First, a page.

The Senate only had 10 roll call votes on amendments (three were to table amendments) after voting to bring the Gang of Eight's amnesty bill, S.744 to the floor for debate and before voting for final passage. This is quite contrary to the open process promised by Sen. Marco Rubio (R-Fla.).
Since the Gang of Eight announced its prinicples in January, Sen. Rubio has made at least 13 statements calling for an open process:
In a January 29 interview with Limbaugh, Rubio promised to walk away if immigration reform efforts became opaque: "The next step in this process is to craft a starting point of legislation, and then after that it's gonna have to go through committees and people are gonna have their input," Rubio told Limbaugh back then. "There's gonna be public hearings. I don't want to be part of a process that comes up with some bill in secret and brings it to the floor and gives people a take it or leave it. I want this place to work the way it's supposed to work, with every senator having input and the public having input."
Letter to Leahy, March 30: "We owe it to the American people to get immigration reform right this time, so that future Congresses and future generations do not face the broken system we see today. A rush to legislate, without fully considering all views and input from all senators, would be fatal to the effort of earning the public's confidence," Rubio wrote. He also said that American support "can only be earned through full and careful consideration of legislative language and an open process of amendments."
Press Release from March 31: "We will need a healthy public debate that includes committee hearings and the opportunity for other senators to improve our legislation with their own amendments. Eight senators from seven states have worked on this bill to serve as a starting point for discussion about fixing our broken immigration system. But arriving at a final product will require it to be properly submitted for the American people's consideration, through the other 92 senators from 43 states that weren't part of this initial drafting process. In order to succeed, this process cannot be rushed or done in secret."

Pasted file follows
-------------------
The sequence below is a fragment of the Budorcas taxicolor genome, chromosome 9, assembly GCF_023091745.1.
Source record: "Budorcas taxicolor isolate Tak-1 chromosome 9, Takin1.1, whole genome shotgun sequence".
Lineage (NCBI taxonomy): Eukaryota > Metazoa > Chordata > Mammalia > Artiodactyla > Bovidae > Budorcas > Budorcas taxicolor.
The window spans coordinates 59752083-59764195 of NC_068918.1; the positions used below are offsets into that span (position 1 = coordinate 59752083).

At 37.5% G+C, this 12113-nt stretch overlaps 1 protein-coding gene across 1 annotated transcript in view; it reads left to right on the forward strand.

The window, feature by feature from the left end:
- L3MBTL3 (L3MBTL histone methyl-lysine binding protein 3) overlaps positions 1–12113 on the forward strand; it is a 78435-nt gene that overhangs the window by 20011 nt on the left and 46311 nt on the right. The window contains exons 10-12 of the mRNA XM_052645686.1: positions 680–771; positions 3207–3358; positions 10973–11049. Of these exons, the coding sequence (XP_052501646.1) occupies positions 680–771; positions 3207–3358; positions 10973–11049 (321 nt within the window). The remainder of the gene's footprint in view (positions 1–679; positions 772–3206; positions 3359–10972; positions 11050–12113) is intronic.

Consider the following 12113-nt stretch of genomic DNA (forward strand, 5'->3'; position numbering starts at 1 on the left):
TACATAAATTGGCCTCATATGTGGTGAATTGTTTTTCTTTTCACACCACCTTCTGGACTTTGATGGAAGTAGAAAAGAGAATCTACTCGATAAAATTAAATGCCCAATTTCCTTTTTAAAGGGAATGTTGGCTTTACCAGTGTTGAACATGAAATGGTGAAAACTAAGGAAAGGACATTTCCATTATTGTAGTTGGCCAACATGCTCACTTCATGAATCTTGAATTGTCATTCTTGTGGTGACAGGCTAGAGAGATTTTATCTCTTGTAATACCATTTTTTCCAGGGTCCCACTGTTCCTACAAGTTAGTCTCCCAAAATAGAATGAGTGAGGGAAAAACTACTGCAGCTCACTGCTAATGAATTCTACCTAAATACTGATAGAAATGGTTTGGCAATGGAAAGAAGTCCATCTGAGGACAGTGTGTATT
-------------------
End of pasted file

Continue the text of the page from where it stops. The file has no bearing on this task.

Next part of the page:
ABC's This Week with George Stephanopoulos, April 14: "I'm looking forward to the other 92 senators weighing in because I think they're going to make it better. There are eight of us that have worked on this, and we've worked very hard. But there are 92 other people with their own ideas. I've tried to incorporate as many of their ideas as possible given the bills they've filed in the past. If some of them have submitted letters that have outlined concerns, and we have answers for all of those concerns. I look forward to how they can improve this bill and this product."
"I will continue working with my Senate colleagues to schedule more hearings on this important legislation. As we go forward in this immigration debate, we need more openness and transparency that I firmly believe will only help improve this bill and earn the public's confidence that it will truly establish the strongest border security and enforcement measures in U.S. history, modernize our immigration system to help create more jobs for Americans, and deal with our undocumented population in a tough but fair way."
CNN's State of the Union with Candy Crowley, April 14: "This is going to be a lengthy process. For example, if things go according to plan, people are going to have three to four weeks to read this bill and analyze it before the first mark-up session, the first amendment process begins at the committee level. We're looking forward to see what suggestions our colleagues have to make the product better."